1896: CARIAD (a Welsh word for "Sweetheart") was the largest yacht that
Summers and Payne had ever designed and built to date. CARIAD
was built for Windham Thomas Wyndham-Quin P.C., K.P., C.M.G.,
O.B.E., 4th Earl of Dunraven and Mount-Earl, Baron Kenry.
January 15: CARIAD launched and then arrives at Southampton Docks and stepped
her masts. Later returned to Belvidere, Northam to ship her top
Cowes Week: First attempt for the Emperors Cup. Placed 30 minutes after the
winning time of 3 hours 17 minutes by "Anemone".
1897 February 19: Set sail for the Mediterranean, but not for long as she
sustained damage to her rudder trunk and had to put in for
Mid March: Repairs completed at Northam and CARIAD under way again.
July 16: Return to Southampton from the Mediterranean to prepare for Cowes
October 15: Return to Summers and Payne's yard.
1898 February 11
to March 25: Fitting out for the summer season.
May: CARIAD leaves for Lisbon to participate in the "Vasco da Gama
Cup", a regatta to celebrate the 400th anniversary of Vasco da
Gama's voyage around the Cape of Good Hope to India. Achieved
first place and returned home to the Royal Yacht Squadron with
1900: CARIAD bought by J. B. Miller, a prominent yachtsman of that
1902: CARIAD bought by Captain C. B. Dixon-Johnson of Darlington, a
member of the Royal Yorkshire Yacht Club.
1913: Bought by Frank Chaplin, a member of the R. Y. S. (elected in
1911). Changed her name to "Fidra" (after an island in the
Firth of Fourth) and fitted her with a Bergius 4 cylinder
1919: FIDRA bought by a Swedish Navy Lieutenant and member of the
K. S. S. S., Sune Tamm and his brother Sebastian. With 4 other
officers and a crew of 6, all under the age of 30, they prepared
for the circumnavigation of the world.
1920 September: FIDRA departed from Karlskrona, sailed through Magellan's Strait
to Tahiti, Honolulu, Suva, Yokohama, Hong Kong, Singapore,
Colombo, Aden, Suez and Gibraltar, returning to Sweden in 1922.
1926: Lord Dunraven, Windham Thomas Wyndham-Quin, the original owner
of CARIAD, passes away at the age of 84.
1927: FIDRA bought by H. J. Wenburn and H. E. Evans of South Africa
and is taken to Capetown.
1929: Evans sells his share to Wenburn and Wenburn becomes the sole
owner of FIDRA.
1933: Wenburn desired to change the name back to CARIAD but Lord
Dunraven had built another yacht called CARIAD II. To
differentiate between the two yachts, it was agreed that
CARIAD II would become CARIAD and FIDRA would become CARIAD I.
1948: CARIAD I bought by A. W. Flitton of South Africa. Flitton
sails on CARIAD I to Trinidad in the Caribbean.
1953: Flitton installs a new General Motors 4 cylinder, 80 HP diesel
engine in CARIAD I.
1956 to 1960: During this period, CARIAD I reduced the sail area from 5,480
square feet to 4,500 square feet while keeping the gaff ketch
1963: CARIAD I bought by Loring C. M. Rattray of South Africa. The
home port was changed from Capetown to Durban.
1969: CARIAD I bought by K. Sutie also of South Africa.
1981 January: Following several years of chartering in the West Indies, it
was decided to completely gut CARIAD I and restore her to her
original style and beauty. This was commenced in Antigua, West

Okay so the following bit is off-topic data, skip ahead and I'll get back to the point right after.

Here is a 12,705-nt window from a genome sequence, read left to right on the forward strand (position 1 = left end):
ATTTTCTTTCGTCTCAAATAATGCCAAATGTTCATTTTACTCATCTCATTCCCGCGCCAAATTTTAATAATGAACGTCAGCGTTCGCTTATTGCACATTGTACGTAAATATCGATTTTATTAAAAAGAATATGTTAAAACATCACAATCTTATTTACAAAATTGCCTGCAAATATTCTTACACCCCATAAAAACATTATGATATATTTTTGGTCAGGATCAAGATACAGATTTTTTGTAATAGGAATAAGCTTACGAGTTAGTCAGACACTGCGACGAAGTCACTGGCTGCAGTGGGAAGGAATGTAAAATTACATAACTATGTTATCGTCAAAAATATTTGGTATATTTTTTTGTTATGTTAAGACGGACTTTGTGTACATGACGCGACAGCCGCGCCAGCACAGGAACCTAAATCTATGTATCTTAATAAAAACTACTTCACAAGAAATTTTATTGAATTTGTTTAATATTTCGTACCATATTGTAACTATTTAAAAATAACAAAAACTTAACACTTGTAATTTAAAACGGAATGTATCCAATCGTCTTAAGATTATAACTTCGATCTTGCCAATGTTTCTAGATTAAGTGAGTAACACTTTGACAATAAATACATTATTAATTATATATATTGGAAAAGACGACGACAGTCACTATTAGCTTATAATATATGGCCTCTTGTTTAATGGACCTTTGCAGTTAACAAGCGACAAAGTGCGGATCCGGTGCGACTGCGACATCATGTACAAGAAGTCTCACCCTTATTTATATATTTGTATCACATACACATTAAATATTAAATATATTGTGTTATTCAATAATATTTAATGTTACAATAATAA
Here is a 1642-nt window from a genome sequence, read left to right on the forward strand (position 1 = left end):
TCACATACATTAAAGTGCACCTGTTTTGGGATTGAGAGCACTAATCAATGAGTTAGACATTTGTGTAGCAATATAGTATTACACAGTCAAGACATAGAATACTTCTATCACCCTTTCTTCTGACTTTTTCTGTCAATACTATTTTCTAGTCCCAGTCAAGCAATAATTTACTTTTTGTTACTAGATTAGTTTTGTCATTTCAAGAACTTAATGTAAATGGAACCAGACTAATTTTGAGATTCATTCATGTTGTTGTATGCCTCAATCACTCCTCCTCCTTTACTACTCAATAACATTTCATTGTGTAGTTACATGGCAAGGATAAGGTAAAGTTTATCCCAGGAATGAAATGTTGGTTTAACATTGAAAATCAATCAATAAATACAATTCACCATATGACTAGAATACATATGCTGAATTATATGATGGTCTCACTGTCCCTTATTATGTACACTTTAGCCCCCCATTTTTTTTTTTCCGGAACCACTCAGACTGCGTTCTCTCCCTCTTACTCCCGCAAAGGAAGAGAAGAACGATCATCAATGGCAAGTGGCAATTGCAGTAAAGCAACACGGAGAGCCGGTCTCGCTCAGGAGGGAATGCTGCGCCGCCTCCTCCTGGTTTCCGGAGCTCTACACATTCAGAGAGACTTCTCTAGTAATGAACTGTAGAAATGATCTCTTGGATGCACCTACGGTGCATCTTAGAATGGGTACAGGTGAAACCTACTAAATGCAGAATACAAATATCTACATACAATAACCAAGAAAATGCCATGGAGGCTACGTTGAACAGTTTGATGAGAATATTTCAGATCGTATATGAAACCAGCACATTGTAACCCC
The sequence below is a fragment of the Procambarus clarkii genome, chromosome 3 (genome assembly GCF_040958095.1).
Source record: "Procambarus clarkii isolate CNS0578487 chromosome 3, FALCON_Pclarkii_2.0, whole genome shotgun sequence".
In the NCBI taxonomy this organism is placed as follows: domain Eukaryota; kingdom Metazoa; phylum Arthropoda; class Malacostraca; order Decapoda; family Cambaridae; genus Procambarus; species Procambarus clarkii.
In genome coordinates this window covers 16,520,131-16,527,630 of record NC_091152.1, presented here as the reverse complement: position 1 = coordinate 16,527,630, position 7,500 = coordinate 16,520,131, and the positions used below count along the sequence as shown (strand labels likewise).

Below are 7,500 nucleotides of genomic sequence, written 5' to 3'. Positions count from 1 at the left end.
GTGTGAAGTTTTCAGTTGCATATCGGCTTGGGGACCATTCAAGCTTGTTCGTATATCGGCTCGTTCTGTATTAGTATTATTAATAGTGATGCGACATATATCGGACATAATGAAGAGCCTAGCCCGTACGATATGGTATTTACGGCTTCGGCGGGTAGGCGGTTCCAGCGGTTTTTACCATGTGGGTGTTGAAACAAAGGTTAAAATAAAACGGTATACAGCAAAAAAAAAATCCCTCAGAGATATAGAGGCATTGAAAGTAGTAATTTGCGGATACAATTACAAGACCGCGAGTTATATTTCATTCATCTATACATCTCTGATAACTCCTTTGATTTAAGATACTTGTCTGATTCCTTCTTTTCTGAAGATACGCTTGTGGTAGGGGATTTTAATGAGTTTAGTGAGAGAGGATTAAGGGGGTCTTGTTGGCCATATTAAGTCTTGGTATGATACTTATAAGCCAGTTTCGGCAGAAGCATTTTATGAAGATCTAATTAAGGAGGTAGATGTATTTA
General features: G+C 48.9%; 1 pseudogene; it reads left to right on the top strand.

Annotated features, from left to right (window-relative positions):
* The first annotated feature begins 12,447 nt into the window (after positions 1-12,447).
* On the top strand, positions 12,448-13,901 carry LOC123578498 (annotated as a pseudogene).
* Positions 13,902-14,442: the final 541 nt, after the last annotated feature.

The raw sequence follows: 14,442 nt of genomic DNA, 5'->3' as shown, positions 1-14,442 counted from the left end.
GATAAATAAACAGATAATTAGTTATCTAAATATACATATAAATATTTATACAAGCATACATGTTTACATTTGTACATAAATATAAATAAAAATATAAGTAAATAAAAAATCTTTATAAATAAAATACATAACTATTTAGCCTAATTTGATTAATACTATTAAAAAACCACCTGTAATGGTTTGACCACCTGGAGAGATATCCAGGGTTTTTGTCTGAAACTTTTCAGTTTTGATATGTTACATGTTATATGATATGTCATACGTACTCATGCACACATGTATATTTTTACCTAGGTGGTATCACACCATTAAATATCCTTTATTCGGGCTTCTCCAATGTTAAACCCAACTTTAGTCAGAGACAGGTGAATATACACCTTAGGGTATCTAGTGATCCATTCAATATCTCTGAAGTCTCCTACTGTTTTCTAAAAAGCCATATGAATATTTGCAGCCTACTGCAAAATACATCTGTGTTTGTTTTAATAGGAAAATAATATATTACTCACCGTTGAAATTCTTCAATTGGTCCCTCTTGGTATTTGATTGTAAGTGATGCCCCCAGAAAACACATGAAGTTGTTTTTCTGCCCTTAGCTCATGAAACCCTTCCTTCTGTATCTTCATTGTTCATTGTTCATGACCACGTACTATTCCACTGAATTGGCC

Indies in January 1981 and, when the vessel returned to England
to participate in Cowes Week in 1983, the work was completed by
Southampton Yacht Services who were previously Camper and
Nicholson's Northam Yard and prior to that, CARIAD I's building
yard, Summers and Payne. The modification was extensive, with
the main mast and spurs, part of the planking, the gimbaled
table, steering gears and wheel, ship's bell and the chronometer
being the only equipment reused.
1983 September 8: CARIAD I bought by Pamela Anne Marvyn of London, England.
1985 April 13: CARIAD I set sail for Turkey, experiencing storms on the way
whilst in Greece. Attended Agents Week in Marmaris and stayed
for the charter season in Turkey. The voyage to Malta in
September took 4 weeks due to stern shaft problems, adverse
weather, and lack of an inner jib which blew out after the
failure of the roller furling gear. Repairs were completed in
Malta including replacement of a number of planks and the return
to hanked on headsails. A new boom was made for the staysail.
The winter was spent in Antibes, France.
1986: CARIAD I set sail for Parma.
1987 September 13: CARIAD I bought by a Japanese corporation.
October 10: CARIAD I departs Malta for Japan. On the way, she stops at
Greece, Egypt, Djibouti, Singapore, and Hong Kong.
1988 January 31: CARIAD I puts in at Yap in Micronesia.
February 11: CARIAD I arrives at Naha, Okinawa. Remains in Naha until
March 19: CARIAD I arrives at Yokosuka, Japan.
March 23 to
October 22: Repairs and modifications conducted at Sagami Dockyard
1989 April: CARIAD I displayed in the Yokohama Exposition "YES".
1990 January 14: CARIAD I sets sail for Singapore.
January 24: CARIAD I puts in at Kaohsiung, Taiwan for repairs of the main
gaff and mizzen boom.
1993: CARIAD I had been left abandoned by the Japanese corporation
that was about to go bankrupt at the burst of the Japanese
economic bubble. The Japan Charter Yacht Association heard
about CARIAD I and decided to see if she could be saved. They
took up a collection from interested members and bought CARIAD
I from the corporation that went bankrupt shortly after the
sale. Extensive repairs were done in Singapore including
replacing the broken main mast which was brought all the way
from England. On the way back to Japan from Singapore, further
work was done in Taiwan such as laying down the beautiful teak
and holly flooring.
August 26: CARIAD I arrives in Tokyo, Japan. Since then, she has been
active as the flagship of the Japan Charter Yacht Association
in trying to promote charter sailing and ocean leisure in